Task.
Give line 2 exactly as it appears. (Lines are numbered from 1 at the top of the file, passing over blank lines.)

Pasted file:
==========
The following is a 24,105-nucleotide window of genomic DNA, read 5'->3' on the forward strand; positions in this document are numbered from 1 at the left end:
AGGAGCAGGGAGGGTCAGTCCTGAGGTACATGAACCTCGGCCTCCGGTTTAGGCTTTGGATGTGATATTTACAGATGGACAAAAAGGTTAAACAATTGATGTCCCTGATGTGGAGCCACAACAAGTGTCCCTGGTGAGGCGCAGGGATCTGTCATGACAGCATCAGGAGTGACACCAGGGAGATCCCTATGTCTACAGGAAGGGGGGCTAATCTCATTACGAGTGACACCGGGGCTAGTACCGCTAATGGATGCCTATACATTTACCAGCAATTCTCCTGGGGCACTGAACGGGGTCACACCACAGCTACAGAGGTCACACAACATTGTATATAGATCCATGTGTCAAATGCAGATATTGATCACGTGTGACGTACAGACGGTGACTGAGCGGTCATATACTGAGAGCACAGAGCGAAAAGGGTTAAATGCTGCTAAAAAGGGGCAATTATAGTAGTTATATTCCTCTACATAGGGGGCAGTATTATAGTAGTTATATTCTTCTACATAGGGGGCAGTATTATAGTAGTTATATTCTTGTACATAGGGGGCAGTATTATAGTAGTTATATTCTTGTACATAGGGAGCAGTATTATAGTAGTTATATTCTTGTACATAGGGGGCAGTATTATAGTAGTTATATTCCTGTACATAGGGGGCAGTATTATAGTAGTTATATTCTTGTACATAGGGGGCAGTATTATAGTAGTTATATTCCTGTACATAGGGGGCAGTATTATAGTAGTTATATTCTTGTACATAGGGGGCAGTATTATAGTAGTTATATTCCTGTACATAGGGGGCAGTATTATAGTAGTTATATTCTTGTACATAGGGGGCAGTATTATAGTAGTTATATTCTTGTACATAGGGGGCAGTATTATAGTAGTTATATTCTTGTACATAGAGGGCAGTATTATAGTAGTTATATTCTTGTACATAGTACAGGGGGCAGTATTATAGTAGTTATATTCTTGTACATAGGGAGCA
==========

AGGAGCAGGGAGGGTCAGTCCTGAGGTACATGAACCTCGGCCTCCGGTTTAGGCTTTGGATGTGATATTTACAGATGGACAAAAAGGTTAAACAATTGATGTCCCTGATGTGGAGCCACAACAAGTGTCCCTGGTGAGGCGCAGGGATCTGTCATGACAGCATCAGGAGTGACACCAGGGAGATCCCTATGTCTACAGGAAGGGGGGCTAATCTCATTACGAGTGACACCGGGGCTAGTACCGCTAATGGATGCCTATACATTTACCAGCAATTCTCCTGGGGCACTGAACGGGGTCACACCACAGCTACAGAGGTCACACAACATTGTATATAGATCCATGTGTCAAATGCAGATATTGATCACGTGTGACGTACAGACGGTGACTGAGCGGTCATATACTGAGAGCACAGAGCGAAAAGGGTTAAATGCTGCTAAAAAGGGGCAATTATAGTAGTTATATTCCTCTACATAGGGGGCAGTATTATAGTAGTTATATTCTTCTACATAGGGGGCAGTATTATAGTAGTTATATTCTTGTACATAGGGGGCAGTATTATAGTAGTTATATTCTTGTACATAGGGAGCAGTATTATAGTAGTTATATTCTTGTACATAGGGGGCAGTATTATAGTAGTTATATTCCTGTACATAGGGGGCAGTATTATAGTAGTTATATTCTTGTACATAGGGGGCAGTATTATAGTAGTTATATTCCTGTACATAGGGGGCAGTATTATAGTAGTTATATTCTTGTACATAGGGGGCAGTATTATAGTAGTTATATTCCTGTACATAGGGGGCAGTATTATAGTAGTTATATTCTTGTACATAGGGGGCAGTATTATAGTAGTTATATTCTTGTACATAGGGGGCAGTATTATAGTAGTTATATTCTTGTACATAGAGGGCAGTATTATAGTAGTTATATTCTTGTACATAGTACAGGGGGCAGTATTATAGTAGTTATATTCTTGTACATAGGGAGCA